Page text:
Recent ban of tobbaco products may not be best
Published: Wednesday, February 26, 2014
Updated: Wednesday, February 26, 2014 22:02
Before I transferred to UConn, I was at a liberal arts school called SUNY Purchase, about ten minutes shy of White Plains, N.Y., and thirty by train to the city. I noticed a trend among art school kids during my tenure there; the greater majority have septum piercings and smoke cigarettes. Basically everybody in my dorm used to clog the stairs outside to drink crappy dining hall coffee and chain smoke at all times of the day. Ignorant to the general Purchase demographic, the 2013-2014 faculty handbook denotes intentions of “[developing] a state law that will make [all SUNY schools] 100 percent tobacco-free by the end of .” And in a perfectly reasonable response, a November article in the Purchase Phoenix reported that legislators rejected a statewide ban. Now, why is that? Probably because prohibiting cigarettes across a vast campus with thousands of people is like trying to not throw up after consuming a bag of barbeque chips with a gallon of lemonade.
The American Non-Smoker’s Rights Foundation reported that Stanford University is the latest school to join the 1,182 smoke-free colleges and universities across America, with venders ceasing the distribution of all tobacco products by March 1st. Many people at the university seem very gung-ho about it. While acknowledging that smoking is a personal choice, Robert Hackler, a professor at the Stanford School of Medicine, told the Stanford Daily, “The university should not adopt policies which facilitate a habit which is the leading cause of preventable death in America and shortens the life of its users by some 10 years.”
Yeah, it’s deadly; we are all thoroughly aware of that. Smoking among young people is being discouraged through loss-framed commercials featuring persons with tracheotomies and Stephen Hawking-esque voice boxes. Yet the CDC says that 17.3 percent of American adults ranging from ages 18-24 still smoke, over one-sixth of the age group. In Fall 2013, the undergraduate enrollment at Stanford was 6,980—multiply that by .173 and you get roughly 1208 student smokers, still a good portion of undergrads. While these numbers undoubtedly have been decreasing over the years, smokers aren’t going away. It’s not like people who actively smoke cigarettes turn blind at the sight of pictures of emphysema. Smokers assume all of these risks because they don’t care, and they would’ve quit by now if they did.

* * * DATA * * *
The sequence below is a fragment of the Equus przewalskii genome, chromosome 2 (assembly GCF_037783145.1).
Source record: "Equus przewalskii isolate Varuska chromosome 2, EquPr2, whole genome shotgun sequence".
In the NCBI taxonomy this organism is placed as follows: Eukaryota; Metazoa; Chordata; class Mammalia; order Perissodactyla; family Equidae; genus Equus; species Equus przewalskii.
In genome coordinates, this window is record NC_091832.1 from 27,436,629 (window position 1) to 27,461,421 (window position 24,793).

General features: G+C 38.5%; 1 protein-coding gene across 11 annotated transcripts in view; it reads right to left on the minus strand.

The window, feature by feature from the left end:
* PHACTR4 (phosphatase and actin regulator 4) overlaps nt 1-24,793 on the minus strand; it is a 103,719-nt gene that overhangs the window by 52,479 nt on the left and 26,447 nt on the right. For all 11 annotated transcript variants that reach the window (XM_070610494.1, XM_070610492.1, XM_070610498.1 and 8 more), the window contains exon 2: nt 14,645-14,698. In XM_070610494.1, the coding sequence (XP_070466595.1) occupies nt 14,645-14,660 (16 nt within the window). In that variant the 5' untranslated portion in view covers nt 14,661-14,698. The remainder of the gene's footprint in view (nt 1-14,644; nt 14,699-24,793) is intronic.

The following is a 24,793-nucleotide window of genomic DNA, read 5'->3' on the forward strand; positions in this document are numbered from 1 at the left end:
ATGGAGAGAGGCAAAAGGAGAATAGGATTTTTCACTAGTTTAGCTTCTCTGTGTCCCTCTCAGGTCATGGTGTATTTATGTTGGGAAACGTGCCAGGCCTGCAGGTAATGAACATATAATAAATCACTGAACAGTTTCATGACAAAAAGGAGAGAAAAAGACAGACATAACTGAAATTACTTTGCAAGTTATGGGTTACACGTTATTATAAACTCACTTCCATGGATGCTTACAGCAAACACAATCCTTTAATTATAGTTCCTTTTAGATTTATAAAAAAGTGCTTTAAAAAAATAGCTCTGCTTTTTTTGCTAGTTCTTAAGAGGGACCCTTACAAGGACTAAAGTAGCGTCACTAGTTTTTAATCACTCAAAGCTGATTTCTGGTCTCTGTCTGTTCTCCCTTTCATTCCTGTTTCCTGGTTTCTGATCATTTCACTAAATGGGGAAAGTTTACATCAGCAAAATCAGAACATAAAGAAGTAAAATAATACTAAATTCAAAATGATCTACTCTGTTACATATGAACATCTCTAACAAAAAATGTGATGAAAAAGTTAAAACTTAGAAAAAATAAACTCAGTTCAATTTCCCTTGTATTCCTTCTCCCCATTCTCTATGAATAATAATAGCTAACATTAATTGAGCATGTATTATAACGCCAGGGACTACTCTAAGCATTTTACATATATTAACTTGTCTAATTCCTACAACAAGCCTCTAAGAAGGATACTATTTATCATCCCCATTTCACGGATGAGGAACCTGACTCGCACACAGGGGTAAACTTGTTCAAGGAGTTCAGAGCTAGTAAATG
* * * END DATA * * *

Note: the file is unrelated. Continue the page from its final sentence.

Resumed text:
But that’s what this is about: the freedom to smoke, to quit or not quit. I don’t want to get all faux-patriotic, but in the great land of America, you have the right to pollute your body under any legal tenet. Go to Arby’s six times a day, or go play in an unmarked oil-drenched river. There are plenty of boundaries set for cigarettes to not impinge on other people’s health, too: you can’t smoke inside public places, and you can only smoke x-amount of feet away from certain buildings. As long as you’re not contributing secondhand smoke to an enclosed space and instigating lung cancer in anybody but yourself, there shouldn’t be a problem. Again, it’s your prerogative.
Just to clarify, Stanford is only stopping the sale of tobacco products, so people will still be able to smoke in designated areas on campus, but they’ll have incredibly limited access to obtaining smoking necessities, i.e. tobacco. The aforementioned Stanford Daily article notes that there are two nearby vendors in the area: a main-campus shop called Tresidder Express and a Valero gas station off-campus. With the Tresidder Express subject to the ban, the closest access smokers will have to their cigarettes is the Valero.
Keep in mind, Stanford has upwards of 700 buildings and covers 8,000 acres of land; it’s probably a long walk for most people, another contributor of stress to the overwhelming hubbub of college life, especially at such a rigorous school. This ban is detrimental to people who want and need to feed their addictions and still have to focus on academia. As exemplified with essentially any other drug prohibition, people will start selling it, and the gas station can only carry a limited quantity of products. I think it’s safe to assume that this population of students will be very unhappy and anxious, sentiments which can completely derail you in college.